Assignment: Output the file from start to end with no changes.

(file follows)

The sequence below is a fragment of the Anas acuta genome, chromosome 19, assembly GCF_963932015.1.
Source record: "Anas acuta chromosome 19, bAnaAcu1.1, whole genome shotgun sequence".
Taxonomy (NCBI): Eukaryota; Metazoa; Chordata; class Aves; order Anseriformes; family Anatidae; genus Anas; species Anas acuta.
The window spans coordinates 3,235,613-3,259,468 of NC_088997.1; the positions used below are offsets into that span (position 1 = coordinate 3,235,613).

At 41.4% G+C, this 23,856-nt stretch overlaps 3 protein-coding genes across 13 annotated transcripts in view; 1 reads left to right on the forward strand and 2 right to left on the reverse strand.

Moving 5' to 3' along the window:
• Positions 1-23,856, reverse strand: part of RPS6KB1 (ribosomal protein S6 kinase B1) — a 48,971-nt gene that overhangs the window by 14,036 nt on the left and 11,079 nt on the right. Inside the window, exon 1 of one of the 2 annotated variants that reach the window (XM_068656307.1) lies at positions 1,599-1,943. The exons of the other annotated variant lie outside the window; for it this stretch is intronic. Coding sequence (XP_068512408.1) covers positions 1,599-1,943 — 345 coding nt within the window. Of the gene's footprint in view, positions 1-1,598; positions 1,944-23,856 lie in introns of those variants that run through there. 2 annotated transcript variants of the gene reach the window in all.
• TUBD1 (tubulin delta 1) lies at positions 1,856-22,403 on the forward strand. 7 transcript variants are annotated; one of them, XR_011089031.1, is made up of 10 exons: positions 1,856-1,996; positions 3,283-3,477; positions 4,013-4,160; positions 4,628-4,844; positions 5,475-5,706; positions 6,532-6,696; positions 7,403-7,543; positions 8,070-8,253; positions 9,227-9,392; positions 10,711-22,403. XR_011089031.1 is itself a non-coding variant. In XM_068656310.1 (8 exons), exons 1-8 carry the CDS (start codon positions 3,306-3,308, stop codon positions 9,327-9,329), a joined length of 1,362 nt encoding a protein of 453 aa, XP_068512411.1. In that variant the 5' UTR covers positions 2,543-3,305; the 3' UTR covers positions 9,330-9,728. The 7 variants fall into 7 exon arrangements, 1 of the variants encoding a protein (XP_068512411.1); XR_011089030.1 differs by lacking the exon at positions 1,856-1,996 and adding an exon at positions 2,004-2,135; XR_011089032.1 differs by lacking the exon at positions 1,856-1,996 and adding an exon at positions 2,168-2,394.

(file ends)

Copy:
The sequence below is a fragment of the Anas acuta genome, chromosome 19, assembly GCF_963932015.1.
Source record: "Anas acuta chromosome 19, bAnaAcu1.1, whole genome shotgun sequence".
Taxonomy (NCBI): Eukaryota; Metazoa; Chordata; class Aves; order Anseriformes; family Anatidae; genus Anas; species Anas acuta.
The window spans coordinates 3,235,613-3,259,468 of NC_088997.1; the positions used below are offsets into that span (position 1 = coordinate 3,235,613).

At 41.4% G+C, this 23,856-nt stretch overlaps 3 protein-coding genes across 13 annotated transcripts in view; 1 reads left to right on the forward strand and 2 right to left on the reverse strand.

Moving 5' to 3' along the window:
• Positions 1-23,856, reverse strand: part of RPS6KB1 (ribosomal protein S6 kinase B1) — a 48,971-nt gene that overhangs the window by 14,036 nt on the left and 11,079 nt on the right. Inside the window, exon 1 of one of the 2 annotated variants that reach the window (XM_068656307.1) lies at positions 1,599-1,943. The exons of the other annotated variant lie outside the window; for it this stretch is intronic. Coding sequence (XP_068512408.1) covers positions 1,599-1,943 — 345 coding nt within the window. Of the gene's footprint in view, positions 1-1,598; positions 1,944-23,856 lie in introns of those variants that run through there. 2 annotated transcript variants of the gene reach the window in all.
• TUBD1 (tubulin delta 1) lies at positions 1,856-22,403 on the forward strand. 7 transcript variants are annotated; one of them, XR_011089031.1, is made up of 10 exons: positions 1,856-1,996; positions 3,283-3,477; positions 4,013-4,160; positions 4,628-4,844; positions 5,475-5,706; positions 6,532-6,696; positions 7,403-7,543; positions 8,070-8,253; positions 9,227-9,392; positions 10,711-22,403. XR_011089031.1 is itself a non-coding variant. In XM_068656310.1 (8 exons), exons 1-8 carry the CDS (start codon positions 3,306-3,308, stop codon positions 9,327-9,329), a joined length of 1,362 nt encoding a protein of 453 aa, XP_068512411.1. In that variant the 5' UTR covers positions 2,543-3,305; the 3' UTR covers positions 9,330-9,728. The 7 variants fall into 7 exon arrangements, 1 of the variants encoding a protein (XP_068512411.1); XR_011089030.1 differs by lacking the exon at positions 1,856-1,996 and adding an exon at positions 2,004-2,135; XR_011089032.1 differs by lacking the exon at positions 1,856-1,996 and adding an exon at positions 2,168-2,394.